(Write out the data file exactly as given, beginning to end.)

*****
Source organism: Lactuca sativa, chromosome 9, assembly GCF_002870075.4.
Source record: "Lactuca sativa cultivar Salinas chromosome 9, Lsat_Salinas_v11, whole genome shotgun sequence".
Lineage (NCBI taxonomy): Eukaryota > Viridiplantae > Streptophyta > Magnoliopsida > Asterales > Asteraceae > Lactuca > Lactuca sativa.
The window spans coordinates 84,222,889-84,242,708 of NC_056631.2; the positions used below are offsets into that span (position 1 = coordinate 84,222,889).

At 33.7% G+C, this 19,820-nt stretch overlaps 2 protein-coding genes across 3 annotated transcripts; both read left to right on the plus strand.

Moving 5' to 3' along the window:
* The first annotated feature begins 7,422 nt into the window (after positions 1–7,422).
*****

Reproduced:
Source organism: Lactuca sativa, chromosome 9, assembly GCF_002870075.4.
Source record: "Lactuca sativa cultivar Salinas chromosome 9, Lsat_Salinas_v11, whole genome shotgun sequence".
Lineage (NCBI taxonomy): Eukaryota > Viridiplantae > Streptophyta > Magnoliopsida > Asterales > Asteraceae > Lactuca > Lactuca sativa.
The window spans coordinates 84,222,889-84,242,708 of NC_056631.2; the positions used below are offsets into that span (position 1 = coordinate 84,222,889).

At 33.7% G+C, this 19,820-nt stretch overlaps 2 protein-coding genes across 3 annotated transcripts; both read left to right on the plus strand.

Moving 5' to 3' along the window:
* The first annotated feature begins 7,422 nt into the window (after positions 1–7,422).